NEW YORK — NEW YORK - It is just one of the thousands of soft-focus, idealized images that over the years have presented the world of Martha Stewart as Martha Stewart would have you see it: the weedless Giverny-esque gardens, the sun-lighted kitchen of polished pots and nary a stray crumb, the lavish parties with gemlike canapes and sparkling crystal.
This particular picture, bathed in a warm glow suggesting candles or a crackling log fire just out of camera range, shows a young blond woman enveloped by the arms of a dark-haired man. It appears in Martha Stewart's Christmas, a 1989 book in which the author lays her claim to the holiday, along with this caption:
"In the library, beneath a collection of Copeland's china by Spode, my daughter, Alexis, and her boyfriend, Sam Waksal, embrace in what they thought was a private moment."
It's classic Martha, of course, from the competitive, name-dropping description of the decor (subtext: These aren't some Hummel plates like the ones hanging on your wall, hon!) to the discomfiting sense that everything, even a daughter's stolen kiss, is fodder for a life not so much simply lived as stage-crafted for public consumption.
Today, though, the images from the House of Stewart emerge in a distinctly unvarnished state.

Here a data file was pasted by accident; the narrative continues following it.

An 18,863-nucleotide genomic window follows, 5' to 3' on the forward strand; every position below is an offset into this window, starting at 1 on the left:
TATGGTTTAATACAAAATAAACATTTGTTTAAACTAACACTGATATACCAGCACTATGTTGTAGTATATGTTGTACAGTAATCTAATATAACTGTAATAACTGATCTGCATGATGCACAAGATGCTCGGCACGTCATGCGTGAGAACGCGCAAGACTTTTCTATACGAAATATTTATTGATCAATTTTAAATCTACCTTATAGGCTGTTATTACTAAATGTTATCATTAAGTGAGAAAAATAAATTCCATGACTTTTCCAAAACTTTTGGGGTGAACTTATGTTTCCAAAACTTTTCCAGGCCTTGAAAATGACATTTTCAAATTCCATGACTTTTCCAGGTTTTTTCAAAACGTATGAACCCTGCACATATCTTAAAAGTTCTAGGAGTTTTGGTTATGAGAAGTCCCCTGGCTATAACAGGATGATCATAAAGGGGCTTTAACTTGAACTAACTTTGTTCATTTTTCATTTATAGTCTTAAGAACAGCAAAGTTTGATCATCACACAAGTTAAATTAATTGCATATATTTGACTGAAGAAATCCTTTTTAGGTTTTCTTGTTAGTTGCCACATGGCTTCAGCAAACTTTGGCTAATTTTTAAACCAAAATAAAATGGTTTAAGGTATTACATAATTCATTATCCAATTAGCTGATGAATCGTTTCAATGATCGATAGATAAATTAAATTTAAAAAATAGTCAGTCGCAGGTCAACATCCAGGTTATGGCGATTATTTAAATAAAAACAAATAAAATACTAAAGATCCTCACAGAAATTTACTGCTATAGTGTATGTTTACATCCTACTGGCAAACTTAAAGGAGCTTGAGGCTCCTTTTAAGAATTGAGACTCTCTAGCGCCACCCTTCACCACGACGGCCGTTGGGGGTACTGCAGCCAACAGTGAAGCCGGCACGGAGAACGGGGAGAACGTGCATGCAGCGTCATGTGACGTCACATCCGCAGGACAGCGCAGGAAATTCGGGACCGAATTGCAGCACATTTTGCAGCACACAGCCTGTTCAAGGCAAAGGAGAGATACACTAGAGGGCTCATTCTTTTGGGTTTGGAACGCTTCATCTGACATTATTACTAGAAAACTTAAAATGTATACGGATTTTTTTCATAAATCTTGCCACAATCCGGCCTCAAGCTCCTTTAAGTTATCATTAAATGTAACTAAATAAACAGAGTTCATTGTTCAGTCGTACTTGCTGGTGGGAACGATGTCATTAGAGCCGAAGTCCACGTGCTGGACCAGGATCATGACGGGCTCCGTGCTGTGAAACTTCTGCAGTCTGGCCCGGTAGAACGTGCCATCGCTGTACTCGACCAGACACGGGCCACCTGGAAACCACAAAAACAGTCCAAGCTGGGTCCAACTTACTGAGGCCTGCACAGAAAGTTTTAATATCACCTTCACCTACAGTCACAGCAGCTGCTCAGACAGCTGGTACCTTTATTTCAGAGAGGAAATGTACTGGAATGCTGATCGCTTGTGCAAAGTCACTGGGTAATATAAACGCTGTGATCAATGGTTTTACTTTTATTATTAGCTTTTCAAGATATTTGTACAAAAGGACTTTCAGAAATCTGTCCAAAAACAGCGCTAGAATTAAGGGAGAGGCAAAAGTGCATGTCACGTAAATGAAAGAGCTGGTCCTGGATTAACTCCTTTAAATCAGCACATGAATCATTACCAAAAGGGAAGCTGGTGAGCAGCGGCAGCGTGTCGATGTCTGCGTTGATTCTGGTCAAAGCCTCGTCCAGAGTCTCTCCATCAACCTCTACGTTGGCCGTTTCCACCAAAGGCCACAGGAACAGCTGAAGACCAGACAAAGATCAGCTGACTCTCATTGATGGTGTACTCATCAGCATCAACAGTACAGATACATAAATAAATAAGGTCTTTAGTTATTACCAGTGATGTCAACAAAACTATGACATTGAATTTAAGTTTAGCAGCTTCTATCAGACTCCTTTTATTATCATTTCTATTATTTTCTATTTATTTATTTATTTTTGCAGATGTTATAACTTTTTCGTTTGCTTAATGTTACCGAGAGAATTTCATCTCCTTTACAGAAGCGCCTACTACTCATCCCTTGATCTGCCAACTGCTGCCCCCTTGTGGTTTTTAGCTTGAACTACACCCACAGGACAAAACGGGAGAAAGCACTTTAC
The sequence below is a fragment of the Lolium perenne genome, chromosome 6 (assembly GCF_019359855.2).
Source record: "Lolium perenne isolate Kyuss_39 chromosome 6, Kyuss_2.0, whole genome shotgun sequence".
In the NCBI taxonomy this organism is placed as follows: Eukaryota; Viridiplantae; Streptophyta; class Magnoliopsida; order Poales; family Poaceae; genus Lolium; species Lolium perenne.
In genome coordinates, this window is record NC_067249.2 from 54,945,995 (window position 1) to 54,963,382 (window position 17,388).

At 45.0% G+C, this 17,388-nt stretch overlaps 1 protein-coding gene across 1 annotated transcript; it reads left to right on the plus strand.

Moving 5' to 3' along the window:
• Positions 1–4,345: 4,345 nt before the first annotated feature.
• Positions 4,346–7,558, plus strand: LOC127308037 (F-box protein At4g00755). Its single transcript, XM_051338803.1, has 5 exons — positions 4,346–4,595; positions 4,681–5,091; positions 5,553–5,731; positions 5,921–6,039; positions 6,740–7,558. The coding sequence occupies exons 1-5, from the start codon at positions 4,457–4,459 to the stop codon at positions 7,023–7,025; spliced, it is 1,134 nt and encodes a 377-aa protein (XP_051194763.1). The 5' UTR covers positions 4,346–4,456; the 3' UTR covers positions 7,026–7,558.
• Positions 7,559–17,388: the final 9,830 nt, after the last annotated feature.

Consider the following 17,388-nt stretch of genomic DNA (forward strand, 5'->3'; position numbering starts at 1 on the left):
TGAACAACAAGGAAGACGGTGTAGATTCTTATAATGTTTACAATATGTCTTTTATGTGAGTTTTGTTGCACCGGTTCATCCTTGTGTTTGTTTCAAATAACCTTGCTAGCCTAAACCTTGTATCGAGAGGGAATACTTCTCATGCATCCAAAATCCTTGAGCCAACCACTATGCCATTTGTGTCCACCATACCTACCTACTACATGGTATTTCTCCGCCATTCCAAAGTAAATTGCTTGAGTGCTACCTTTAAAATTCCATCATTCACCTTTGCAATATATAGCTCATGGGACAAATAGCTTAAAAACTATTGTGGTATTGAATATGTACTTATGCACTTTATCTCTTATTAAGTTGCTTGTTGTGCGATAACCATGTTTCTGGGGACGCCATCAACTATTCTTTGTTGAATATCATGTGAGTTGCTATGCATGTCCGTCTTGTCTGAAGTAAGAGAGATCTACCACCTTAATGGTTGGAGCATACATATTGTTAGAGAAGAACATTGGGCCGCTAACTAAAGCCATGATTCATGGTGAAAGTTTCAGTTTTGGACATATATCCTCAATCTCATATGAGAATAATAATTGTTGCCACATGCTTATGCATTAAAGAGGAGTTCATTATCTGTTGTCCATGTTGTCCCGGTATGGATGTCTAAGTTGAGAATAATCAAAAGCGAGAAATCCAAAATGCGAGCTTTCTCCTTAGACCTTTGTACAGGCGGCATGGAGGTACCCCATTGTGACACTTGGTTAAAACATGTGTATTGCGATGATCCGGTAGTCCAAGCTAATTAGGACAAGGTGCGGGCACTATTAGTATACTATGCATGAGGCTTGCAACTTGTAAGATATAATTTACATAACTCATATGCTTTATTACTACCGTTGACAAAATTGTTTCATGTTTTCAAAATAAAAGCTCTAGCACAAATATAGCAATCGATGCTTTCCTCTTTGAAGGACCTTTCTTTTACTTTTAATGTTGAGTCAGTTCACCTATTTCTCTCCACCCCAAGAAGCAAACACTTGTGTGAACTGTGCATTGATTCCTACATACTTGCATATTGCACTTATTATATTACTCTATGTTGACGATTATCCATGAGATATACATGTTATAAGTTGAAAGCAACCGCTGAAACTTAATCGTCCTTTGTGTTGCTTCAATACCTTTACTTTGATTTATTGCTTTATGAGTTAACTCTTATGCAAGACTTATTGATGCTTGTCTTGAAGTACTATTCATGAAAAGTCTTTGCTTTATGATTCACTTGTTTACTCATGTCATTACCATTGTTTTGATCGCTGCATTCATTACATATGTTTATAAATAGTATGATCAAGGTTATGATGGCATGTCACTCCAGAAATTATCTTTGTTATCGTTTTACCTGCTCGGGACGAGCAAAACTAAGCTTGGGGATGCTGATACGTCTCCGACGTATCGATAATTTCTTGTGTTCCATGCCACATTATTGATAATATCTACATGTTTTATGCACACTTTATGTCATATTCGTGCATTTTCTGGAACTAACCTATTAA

Alexis Stewart - now a brunette - sits directly behind her mother in the New York City courtroom where the gracious-living guru is on trial for her role in a stock-dumping scandal surrounding a company owned by Sam Waksal - now in prison.
In comparison to her ubiquitous mother - star of a self-named empire of TV and radio shows, books, magazines and product lines - Alexis Stewart, a one-time hotelier and gym owner in the Hamptons, has lived a decidedly lower-profile life.
But with Martha on trial for obstruction of justice and securities fraud, the daughter is emerging from the long shadow of the mother as she stands by her side through the intensely watched trial.
Although they are said to have had strained relations over the years - one book describes Martha's parenting of her only child under the chapter title "Mommie Dearest" - Alexis turns out to have been the link between Martha and her co-players in the ImClone scandal. She introduced her mother to college pal Peter Bacanovic, the handsome stockbroker who subsequently drew Martha into his stable of top-drawer clients at Merrill Lynch and now is standing trial at her side. And, of course, Martha and Waksal became friendly through Alexis, growing even closer after Waksal and Alexis broke up and he began squiring Martha around town.